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Thread: What flaws can be in a teleological suspension of ethical?

  1. #1 What flaws can be in a teleological suspension of ethical? 
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    A classic example of a teleological suspension of the ethical is in the story of Abraham, his son, Isaac, and God.

    What is a teleological suspension of he ethical?

    What mistake did Abraham make in this classic scenario for which there are innumerable old and new counterparts?


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  3. #2  
    Forum Freshman Lucid's Avatar
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    You've got 18 views and 0 replies. Maybe it would help to rephrase your questions and explain a little about the situation you're talking about.


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  4. #3  
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    Thanks for the good and appropriate advise, Lucid.

    A teleological suspension of the ethical is a fancy (philosophical) way of saying that something is or might be done in the way of making up an excuse for that which is inexcusable.

    Mass murderer, David Berkowitz claimed that his dog ordered him to kill people, because dog is 'god' - a higher authority - spelled backwards.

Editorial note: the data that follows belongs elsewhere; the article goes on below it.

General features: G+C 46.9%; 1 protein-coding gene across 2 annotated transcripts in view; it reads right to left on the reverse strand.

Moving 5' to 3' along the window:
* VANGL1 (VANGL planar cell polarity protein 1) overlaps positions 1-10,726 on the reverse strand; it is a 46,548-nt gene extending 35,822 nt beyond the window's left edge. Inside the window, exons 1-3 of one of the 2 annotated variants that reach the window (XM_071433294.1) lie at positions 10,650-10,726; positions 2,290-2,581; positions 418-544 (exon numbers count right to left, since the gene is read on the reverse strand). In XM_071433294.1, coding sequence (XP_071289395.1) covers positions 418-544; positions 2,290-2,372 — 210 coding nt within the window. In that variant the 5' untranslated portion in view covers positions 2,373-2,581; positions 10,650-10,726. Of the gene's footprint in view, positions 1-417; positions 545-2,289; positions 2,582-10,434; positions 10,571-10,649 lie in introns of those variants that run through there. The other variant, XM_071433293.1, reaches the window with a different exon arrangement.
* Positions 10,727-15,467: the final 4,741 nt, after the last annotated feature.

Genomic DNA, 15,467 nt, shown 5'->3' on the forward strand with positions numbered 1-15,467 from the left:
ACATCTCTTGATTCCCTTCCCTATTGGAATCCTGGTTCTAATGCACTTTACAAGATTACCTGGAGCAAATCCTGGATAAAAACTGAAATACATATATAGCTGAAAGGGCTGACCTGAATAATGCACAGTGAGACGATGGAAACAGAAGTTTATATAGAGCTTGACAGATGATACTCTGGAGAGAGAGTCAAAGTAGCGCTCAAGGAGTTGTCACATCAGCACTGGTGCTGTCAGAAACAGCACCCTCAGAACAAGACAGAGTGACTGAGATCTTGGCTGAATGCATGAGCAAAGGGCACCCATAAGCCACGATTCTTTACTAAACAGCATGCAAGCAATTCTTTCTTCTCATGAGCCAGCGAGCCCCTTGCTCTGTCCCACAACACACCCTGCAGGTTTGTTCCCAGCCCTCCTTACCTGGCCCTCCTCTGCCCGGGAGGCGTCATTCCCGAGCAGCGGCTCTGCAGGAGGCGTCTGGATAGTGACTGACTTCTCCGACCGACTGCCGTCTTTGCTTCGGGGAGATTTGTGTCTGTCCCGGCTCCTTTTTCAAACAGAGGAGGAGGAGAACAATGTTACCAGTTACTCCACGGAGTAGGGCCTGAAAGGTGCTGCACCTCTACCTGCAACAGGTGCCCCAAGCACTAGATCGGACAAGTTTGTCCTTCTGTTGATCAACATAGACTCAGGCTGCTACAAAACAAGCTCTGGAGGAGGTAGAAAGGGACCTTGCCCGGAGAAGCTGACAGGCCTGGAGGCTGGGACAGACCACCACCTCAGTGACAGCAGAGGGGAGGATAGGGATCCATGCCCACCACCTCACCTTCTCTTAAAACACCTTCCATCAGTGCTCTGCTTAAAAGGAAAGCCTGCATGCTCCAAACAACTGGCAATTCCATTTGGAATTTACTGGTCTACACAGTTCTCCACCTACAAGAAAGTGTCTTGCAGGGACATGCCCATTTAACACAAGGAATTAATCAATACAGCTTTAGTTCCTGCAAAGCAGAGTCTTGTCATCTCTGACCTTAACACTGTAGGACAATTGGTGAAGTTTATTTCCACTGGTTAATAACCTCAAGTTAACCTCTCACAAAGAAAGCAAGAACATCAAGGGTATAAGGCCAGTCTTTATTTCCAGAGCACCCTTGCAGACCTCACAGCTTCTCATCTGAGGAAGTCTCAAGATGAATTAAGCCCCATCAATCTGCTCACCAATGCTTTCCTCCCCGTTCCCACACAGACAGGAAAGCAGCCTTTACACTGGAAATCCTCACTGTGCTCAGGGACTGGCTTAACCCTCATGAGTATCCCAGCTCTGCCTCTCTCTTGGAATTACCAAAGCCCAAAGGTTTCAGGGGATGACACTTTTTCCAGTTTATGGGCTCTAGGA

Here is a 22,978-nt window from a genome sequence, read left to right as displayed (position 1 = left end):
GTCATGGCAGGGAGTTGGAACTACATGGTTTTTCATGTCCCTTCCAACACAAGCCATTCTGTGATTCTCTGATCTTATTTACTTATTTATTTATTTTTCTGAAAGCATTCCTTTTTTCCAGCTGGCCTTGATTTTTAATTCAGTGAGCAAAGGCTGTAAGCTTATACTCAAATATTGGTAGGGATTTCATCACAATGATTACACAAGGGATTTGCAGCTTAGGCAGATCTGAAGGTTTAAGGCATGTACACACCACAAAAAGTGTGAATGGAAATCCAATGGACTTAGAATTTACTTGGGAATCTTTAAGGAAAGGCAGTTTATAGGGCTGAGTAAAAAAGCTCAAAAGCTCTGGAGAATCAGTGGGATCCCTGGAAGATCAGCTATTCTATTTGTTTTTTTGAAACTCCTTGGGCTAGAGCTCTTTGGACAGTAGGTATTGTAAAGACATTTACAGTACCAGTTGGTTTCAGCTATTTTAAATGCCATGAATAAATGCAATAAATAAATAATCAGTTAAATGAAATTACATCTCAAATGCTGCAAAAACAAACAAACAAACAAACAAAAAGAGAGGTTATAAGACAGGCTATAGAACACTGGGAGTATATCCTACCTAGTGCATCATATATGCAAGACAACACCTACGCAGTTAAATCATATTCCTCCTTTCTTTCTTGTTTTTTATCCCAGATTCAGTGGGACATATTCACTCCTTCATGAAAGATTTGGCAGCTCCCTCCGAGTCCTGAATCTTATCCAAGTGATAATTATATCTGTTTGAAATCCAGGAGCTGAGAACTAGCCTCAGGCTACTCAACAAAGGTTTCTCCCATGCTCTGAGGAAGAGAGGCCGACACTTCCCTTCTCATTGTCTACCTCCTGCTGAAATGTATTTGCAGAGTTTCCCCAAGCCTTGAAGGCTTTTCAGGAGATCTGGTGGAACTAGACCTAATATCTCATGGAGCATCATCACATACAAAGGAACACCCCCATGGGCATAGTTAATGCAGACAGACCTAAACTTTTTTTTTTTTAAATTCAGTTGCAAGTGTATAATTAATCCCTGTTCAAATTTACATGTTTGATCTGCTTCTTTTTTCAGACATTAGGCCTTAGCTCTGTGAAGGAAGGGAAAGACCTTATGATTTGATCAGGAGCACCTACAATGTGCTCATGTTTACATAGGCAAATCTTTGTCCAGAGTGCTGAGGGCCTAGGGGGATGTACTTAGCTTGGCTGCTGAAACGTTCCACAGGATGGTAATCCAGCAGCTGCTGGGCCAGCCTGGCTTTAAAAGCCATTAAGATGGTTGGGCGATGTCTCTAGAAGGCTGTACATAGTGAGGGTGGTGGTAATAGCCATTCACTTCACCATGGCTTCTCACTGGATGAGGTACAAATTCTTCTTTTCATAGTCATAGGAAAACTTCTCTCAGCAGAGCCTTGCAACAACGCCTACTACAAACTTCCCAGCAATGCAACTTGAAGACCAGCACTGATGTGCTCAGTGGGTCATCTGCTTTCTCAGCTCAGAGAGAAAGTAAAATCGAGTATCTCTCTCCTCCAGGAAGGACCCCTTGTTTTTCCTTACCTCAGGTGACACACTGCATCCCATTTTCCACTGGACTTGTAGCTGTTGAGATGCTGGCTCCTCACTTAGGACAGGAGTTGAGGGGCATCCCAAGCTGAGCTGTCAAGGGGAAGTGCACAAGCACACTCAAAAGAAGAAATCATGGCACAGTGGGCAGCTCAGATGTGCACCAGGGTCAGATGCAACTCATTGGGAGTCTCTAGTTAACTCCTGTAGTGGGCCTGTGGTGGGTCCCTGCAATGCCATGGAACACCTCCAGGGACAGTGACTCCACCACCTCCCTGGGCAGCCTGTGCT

The Nazis murdered millions of unarmed non combatant people because Der Fuhrer - a higher authority -ordered them to.

    In Abraham's classic case, God - a higher authority - told him to murder his son.

    The Biblical situation is musically summed up in the Lyrics of Bob Dylan's 'Highway 61':
    "God said to Abraham, 'Kill me a son'. Abe said, 'Man, you must be puttin me on'.
    God said, 'No'. Abe said 'What?'. God said, 'You can do anything you like, Abe, but, the next time you see me comin', you better run'. Abe said, 'Where do you want this killin' done - God said, 'Out on Highway 61'.


    It is true that Abraham was under serious coercive pressure from God, but, nevertheless, he agreed to do murder, because a higher authority told him to (suspend the enthical). Abraham had placed his son Isaac on a sacrificial altar and was about to stab his son to death, when an Angel of God intervened and belayed the order, explaining that it was just a 'test'.

    Q. Was Abraham right in finally agreeing to murder his son?

    Might he have discontinued communications with God - perhaps concluding that, due to the content of the conversation, they must have a bad connection or something. Even if it may have cost him his life for refusal to carry out a direct order?
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    Time Lord
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    It was hazing necessary to perfect martial discipline. The hazing culture of ancient Hebrews made them both obedient and brutal in war, therefore successful. I guess you have to decide if ends justify means.
    A pong by any other name is still a pong. -williampinn
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